Western aid to Ukraine falls off a cliff – German monitor
New commitments of weapons and money to Ukraine by the US and its allies have reached a new low in the past three months, Germany’s Kiel Institute for the World Economy (IfW Kiel) reported on Thursday.
The research institution maintains Ukraine Support Tracker, a database of public aid pledges, which it updated this week. Between August and October, the value of new packages reportedly dropped to just €2.11 billion ($2.28 bn), marking an 87% decrease from the same period last year.
Of the 42 donor nations monitored, only 20 committed to providing new assistance in those three months. IfW Kiel said this new funding was the lowest sum it had observed since it started monitoring contributions in January 2022. The majority of aid actually delivered was sent under multi-year programs pledged previously.
European nations for the first time surpassed the US as the largest source of heavy weapons for Ukraine, mainly due to the pledges of F-16 fighter jets and Patriot and IRIS-T air defense systems by Germany and the Nordic countries. Military aid accounted for 58% of what the top ten donors offered, the institute reported.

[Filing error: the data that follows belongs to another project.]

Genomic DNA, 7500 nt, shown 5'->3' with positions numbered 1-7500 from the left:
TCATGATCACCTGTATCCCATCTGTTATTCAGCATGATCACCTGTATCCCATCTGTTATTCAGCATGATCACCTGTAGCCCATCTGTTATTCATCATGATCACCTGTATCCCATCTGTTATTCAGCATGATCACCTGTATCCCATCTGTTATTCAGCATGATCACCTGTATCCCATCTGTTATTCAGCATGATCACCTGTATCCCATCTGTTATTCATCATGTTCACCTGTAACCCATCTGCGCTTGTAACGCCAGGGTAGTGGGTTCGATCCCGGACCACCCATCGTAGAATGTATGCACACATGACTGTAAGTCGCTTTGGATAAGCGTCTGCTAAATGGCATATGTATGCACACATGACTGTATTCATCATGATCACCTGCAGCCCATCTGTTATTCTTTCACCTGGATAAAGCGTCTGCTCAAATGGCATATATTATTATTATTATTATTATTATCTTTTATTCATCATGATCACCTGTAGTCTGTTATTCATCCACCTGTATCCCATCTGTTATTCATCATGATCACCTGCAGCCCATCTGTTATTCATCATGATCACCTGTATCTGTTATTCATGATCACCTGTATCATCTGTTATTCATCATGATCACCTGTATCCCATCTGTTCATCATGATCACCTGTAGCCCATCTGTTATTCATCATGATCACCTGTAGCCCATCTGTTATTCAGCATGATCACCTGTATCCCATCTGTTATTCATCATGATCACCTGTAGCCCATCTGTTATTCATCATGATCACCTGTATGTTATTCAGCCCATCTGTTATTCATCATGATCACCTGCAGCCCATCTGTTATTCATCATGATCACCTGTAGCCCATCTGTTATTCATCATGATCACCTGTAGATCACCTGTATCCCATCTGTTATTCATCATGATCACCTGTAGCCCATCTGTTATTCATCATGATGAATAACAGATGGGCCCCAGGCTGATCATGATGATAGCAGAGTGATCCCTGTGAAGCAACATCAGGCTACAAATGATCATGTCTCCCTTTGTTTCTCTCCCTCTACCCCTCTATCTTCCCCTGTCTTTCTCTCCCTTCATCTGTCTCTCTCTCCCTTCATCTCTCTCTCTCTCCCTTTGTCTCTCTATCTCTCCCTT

📢Update of our #UkraineSupportTracker: New commitments reached a new low between Aug to Oct 2023—an almost 90 percent drop compared to the same period in 2022. Ukraine increasingly relies on a core group of donors such as the US, Germany, Nordic, and Eastern European countries. pic.twitter.com/gaMPdIpBHh— Kiel Institute (IfW Kiel) (@kielinstitute) December 7, 2023
IfW Kiel stressed that the aid outlook was “unclear” for Kiev, considering the latest snags in the US Congress and the EU’s failure so far to approve the €50 billion ($54 bn) it had promised under the so-called Ukraine Facility.
The US Senate this week blocked a vote on a White House appropriation request, which would have funded Ukraine assistance programs to the tune of over $60 billion. Senior officials have warned that previously approved spending is projected to run out within weeks.
President Joe Biden implied that other Western nations would follow the lead of the US if it stops funding Kiev, as he pleaded with Congress to approve more spending on Wednesday.
“If we don’t support Ukraine, what’s the rest of the world going to do? What’s Japan going to do, which is supporting Ukraine now? What’s going to happen in terms of the G7? What’s going to happen in terms of our NATO Allies?” he asked.
Ukrainian President Vladimir Zelensky has blamed a shortage of Western arms for the largely unsuccessful counteroffensive against Russia, which his troops conducted between June and November. Russian Defense Minister Sergey Shoigu has estimated Ukrainian losses over that period at over 125,000 troops and 16,000 heavy weapons.